Colchuck Lake is the gateway to the Enchantments, one of Washington’s most sought-after backcountry experiences. Formidable peaks reflected in Colchuck’s icy emerald-blue waters make for a popular and crowded trail in the summer. During fall, a fresh dusting of early winter snow and golden larches turn this fairytale scene into one of the most coveted in the Cascades. Save Colchuck Lake for a weekday if you can.
Before beginning your hike, there are a few rules to observe. Dogs are not allowed. Day-use permits are required for hiking here — you can fill one out for free at the trailhead. If you’re planning on backcountry camping in the Enchantments Core, you’ll need to secure an overnight permit in advance. These can be tough to obtain — check Recreation.gov for the full rundown of requirements.
Day Hiking to Colchuck Lake
After self-registering at the trailhead, begin by hiking south on the forested Stuart Lake Trail. You’ll immediately enter the Alpine Lakes Wilderness.
After passing some boulders at the edge of Mountaineer Creek, cross the trail’s first wooden bridge at 1.5 miles. The trail is largely unremarkable up to this point, but it’s about to get interesting.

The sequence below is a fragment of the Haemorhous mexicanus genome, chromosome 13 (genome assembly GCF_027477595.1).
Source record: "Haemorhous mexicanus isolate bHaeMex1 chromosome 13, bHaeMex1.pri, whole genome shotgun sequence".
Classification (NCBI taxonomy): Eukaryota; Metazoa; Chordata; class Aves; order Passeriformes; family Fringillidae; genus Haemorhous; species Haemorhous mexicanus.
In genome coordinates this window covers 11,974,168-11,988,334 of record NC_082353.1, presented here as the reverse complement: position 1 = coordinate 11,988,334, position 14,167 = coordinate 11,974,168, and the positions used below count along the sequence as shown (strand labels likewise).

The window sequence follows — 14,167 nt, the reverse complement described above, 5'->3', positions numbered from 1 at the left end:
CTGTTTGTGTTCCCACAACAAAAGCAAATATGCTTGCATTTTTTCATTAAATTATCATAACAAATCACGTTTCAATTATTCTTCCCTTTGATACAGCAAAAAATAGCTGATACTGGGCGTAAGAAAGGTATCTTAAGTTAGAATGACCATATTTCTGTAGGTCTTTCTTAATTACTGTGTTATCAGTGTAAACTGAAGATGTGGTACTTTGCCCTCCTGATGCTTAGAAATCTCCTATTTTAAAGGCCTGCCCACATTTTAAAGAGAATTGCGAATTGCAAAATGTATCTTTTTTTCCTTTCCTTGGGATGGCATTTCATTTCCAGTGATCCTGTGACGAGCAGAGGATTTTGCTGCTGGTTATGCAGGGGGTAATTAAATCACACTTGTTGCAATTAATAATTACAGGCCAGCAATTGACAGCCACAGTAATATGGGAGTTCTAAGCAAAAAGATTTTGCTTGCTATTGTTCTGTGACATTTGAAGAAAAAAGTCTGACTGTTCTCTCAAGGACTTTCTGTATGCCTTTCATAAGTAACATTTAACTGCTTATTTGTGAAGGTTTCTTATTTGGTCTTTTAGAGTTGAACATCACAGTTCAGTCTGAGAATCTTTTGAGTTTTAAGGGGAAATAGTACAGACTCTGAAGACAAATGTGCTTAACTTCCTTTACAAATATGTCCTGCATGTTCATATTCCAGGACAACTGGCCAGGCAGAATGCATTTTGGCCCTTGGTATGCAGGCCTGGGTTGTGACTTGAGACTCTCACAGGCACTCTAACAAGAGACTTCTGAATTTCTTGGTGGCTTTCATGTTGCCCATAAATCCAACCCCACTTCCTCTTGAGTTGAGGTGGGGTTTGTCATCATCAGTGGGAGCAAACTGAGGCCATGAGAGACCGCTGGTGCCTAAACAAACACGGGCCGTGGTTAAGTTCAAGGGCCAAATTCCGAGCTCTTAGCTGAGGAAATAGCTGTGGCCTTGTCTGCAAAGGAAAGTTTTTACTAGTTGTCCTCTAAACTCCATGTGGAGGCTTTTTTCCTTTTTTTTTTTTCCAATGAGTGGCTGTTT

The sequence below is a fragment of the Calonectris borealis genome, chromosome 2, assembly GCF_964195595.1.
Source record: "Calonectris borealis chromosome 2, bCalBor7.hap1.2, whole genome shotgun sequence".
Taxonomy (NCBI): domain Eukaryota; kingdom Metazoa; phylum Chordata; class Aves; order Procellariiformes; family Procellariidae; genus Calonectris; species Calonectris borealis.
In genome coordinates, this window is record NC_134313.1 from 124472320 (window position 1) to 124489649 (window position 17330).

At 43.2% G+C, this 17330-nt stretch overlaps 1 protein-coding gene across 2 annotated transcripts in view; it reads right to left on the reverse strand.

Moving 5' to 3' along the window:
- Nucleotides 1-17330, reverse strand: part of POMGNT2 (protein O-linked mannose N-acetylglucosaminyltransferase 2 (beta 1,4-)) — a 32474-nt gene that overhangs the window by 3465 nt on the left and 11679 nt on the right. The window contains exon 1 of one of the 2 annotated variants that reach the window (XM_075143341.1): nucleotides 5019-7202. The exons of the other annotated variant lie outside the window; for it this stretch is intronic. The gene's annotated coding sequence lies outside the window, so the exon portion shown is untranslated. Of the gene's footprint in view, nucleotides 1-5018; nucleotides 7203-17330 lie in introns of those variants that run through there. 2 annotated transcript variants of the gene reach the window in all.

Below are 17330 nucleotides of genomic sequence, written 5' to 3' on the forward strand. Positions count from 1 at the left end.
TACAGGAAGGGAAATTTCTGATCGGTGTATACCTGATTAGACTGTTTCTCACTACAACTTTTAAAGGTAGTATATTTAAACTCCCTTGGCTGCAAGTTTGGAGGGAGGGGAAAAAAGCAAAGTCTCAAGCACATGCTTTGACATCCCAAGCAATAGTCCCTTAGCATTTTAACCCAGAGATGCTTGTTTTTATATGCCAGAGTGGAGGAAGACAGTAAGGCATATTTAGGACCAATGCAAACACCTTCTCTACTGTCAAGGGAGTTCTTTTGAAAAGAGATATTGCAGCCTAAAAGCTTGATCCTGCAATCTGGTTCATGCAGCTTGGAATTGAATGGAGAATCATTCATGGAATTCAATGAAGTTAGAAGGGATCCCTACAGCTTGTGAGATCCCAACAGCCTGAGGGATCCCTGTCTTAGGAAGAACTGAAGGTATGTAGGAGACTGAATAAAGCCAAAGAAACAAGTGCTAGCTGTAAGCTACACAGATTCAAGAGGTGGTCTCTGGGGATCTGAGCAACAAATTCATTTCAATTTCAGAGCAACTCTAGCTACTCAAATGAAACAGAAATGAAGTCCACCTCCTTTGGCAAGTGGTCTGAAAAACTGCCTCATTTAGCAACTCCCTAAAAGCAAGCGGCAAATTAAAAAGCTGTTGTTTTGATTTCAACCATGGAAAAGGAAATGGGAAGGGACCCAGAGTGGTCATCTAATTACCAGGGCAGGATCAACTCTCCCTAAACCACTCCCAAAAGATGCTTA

Shortly after the bridge, you’ll come to a rocky clearing with some mountain views. Then it’s time to climb. At 1.8 miles, the trail suddenly turns rocky and technical for a short, steep section before flattening out. At 2.3 miles, turn left at the junction for Colchuck Lake. The trail to the right continues to Stuart Lake — a quieter alternative if you’re not feeling the Colchuck crowds.
At 2.4 miles, cross Mountaineer Creek via a narrow footbridge. You’ll find yourself in a boulder field on the other side — squeeze through the talus to continue your climb.
The next mile is a grind, gaining 700 feet over big rocks and roots. Fortunately, mountain views improve along the way — a taste of what’s to come at the lake.
At 3.4 miles you’ll encounter a long switchback. The grade eases for a while here, then increases once again for the final push to the lake. At 4 miles, reach the north end of the lake and follow the trail south for 0.2 miles past the backcountry toilet.
Find a spot to settle in as Dragontail and Colchuck Peaks come into view. Standing over 8,000 feet high, these granite behemoths tower over the lake. Between them, what remains of Colchuck Glacier is visible.
To the left of Dragontail Peak is Aasgard Pass — gateway to the upper Enchantment Lakes which rest some 2,200 feet above Colchuck Lake. Settle in and save the scramble for a backpacking trip — if you can snag a permit.
Colchuck Lake is especially scenic in the fall when golden larches line its southern slopes. The word “Colchuck” is Chinook jargon for “cold water”, so swim at your own risk. Soak up the views, then return the way you came.